• the development of a contingency plan to provide what is to happen in the event of the disability or death of the potential ‘successor’; and
  • a buy/sell agreement that details how (and upon what terms) one business partner/shareholder can buy out the other partner’s interest in the business should specific ‘what if’ events like death or disability occur.                   

Divorce and Separation:   Despite the fact that both marriage and divorce rates are dropping, it remains the case that almost one in three first marriages will fail — on average, after 12 years.   For this reason, the divorce or separation of the business owner (or controller), their business partner and/or of their children is another key issue that must be addressed and planned for in the succession planning process.        

The impact of a divorce (or the breakdown of a de facto relationship) on a business can be disastrous, and can result in the forced sale of the business or its assets and, in the most serious cases, even result in the business becoming insolvent.   The challenge often lies in working out if each party can be provided for upon separation, without forcing the sale of any of the business assets.

Specific questions to be addressed when contemplating the ‘what if’ of divorce or separation include:

  • what non-business assets does each party have?
  • how will the business be dealt with in the event of separation or divorce of one of the business owners?
  • is it possible to provide for all parties in an equitable way?
  • are there particular ownership structures that will reduce the impact of divorce?  Who should be the Trustee?   Appointor?   Shareholder?   Should the spouse be involved?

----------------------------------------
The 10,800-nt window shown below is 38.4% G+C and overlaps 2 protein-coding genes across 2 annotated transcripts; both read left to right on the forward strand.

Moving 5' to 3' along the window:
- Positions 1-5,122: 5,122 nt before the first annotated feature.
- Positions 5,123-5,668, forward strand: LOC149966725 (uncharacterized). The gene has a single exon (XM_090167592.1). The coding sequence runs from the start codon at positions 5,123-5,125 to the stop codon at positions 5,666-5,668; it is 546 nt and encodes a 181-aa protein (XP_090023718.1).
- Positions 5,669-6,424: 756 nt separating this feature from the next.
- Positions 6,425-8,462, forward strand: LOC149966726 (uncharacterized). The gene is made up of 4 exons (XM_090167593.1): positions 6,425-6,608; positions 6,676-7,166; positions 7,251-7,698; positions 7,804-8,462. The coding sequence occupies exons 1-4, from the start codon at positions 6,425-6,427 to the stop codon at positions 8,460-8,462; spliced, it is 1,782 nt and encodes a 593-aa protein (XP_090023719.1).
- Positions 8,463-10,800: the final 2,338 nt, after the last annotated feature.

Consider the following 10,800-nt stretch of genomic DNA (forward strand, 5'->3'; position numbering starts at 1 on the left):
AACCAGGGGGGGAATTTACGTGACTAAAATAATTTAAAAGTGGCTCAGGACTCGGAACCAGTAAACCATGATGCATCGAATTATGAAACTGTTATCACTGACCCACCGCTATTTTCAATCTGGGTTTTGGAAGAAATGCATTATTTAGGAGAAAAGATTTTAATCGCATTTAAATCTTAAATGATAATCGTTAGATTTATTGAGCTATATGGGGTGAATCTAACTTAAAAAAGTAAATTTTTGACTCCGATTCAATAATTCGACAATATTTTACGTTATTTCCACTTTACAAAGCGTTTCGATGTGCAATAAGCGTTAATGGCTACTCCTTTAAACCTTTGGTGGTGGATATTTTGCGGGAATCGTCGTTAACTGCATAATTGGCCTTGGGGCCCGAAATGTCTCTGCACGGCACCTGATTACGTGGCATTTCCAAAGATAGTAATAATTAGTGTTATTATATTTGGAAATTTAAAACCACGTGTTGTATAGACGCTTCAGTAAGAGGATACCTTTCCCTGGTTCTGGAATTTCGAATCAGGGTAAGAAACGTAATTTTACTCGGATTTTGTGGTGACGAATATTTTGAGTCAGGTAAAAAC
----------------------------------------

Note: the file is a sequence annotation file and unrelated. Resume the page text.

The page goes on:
• is there a risk of separation or divorce that should be accounted for?   This is particularly relevant where a pre-death transfer of the business and/or assets is being contemplated.    

Potential options/strategies that can assist with planning for the ‘what if’ of divorce or separation include:

  • financial agreements that comply with the Family Law Act 1975 (Cth).   These can be put in place before, during or after a marriage or significant relationship.   If done properly, the provisions of the financial agreement can determine how the property of the parties, including business assets, is divided in the event of a separation; and
  • proper structuring of the business to reflect the personal circumstances (and contemplated ‘what if’ circumstances) of the business owner (or controller) and each family member.

How Can We Help?   If you are still looking for that crystal ball, and do not have answer to the above questions, perhaps it is time to make an appointment with one of our lawyers, Kimberley Martin, David Bailey or Casey Goodman to begin the process of securing your future, and the future of your business.

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This newsletter contains material for general educational purposes and is not designed to be advice to any particular person about their own affairs as it does not take into account the circumstances of the reader as an individual.  It is recommended that appropriate professional advice be obtained by each reader so that reliance can be taken upon that advice.